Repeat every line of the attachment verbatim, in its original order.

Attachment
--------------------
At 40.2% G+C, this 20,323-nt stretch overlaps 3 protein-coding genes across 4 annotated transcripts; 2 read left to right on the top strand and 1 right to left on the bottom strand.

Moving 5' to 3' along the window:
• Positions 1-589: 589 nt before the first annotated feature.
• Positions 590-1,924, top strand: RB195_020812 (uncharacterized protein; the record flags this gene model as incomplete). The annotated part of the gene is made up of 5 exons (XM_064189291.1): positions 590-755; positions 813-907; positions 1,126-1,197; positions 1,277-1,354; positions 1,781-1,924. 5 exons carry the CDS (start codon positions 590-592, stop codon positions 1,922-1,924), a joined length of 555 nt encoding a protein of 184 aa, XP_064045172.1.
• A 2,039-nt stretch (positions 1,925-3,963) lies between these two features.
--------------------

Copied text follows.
At 40.2% G+C, this 20,323-nt stretch overlaps 3 protein-coding genes across 4 annotated transcripts; 2 read left to right on the top strand and 1 right to left on the bottom strand.

Moving 5' to 3' along the window:
• Positions 1-589: 589 nt before the first annotated feature.
• Positions 590-1,924, top strand: RB195_020812 (uncharacterized protein; the record flags this gene model as incomplete). The annotated part of the gene is made up of 5 exons (XM_064189291.1): positions 590-755; positions 813-907; positions 1,126-1,197; positions 1,277-1,354; positions 1,781-1,924. 5 exons carry the CDS (start codon positions 590-592, stop codon positions 1,922-1,924), a joined length of 555 nt encoding a protein of 184 aa, XP_064045172.1.
• A 2,039-nt stretch (positions 1,925-3,963) lies between these two features.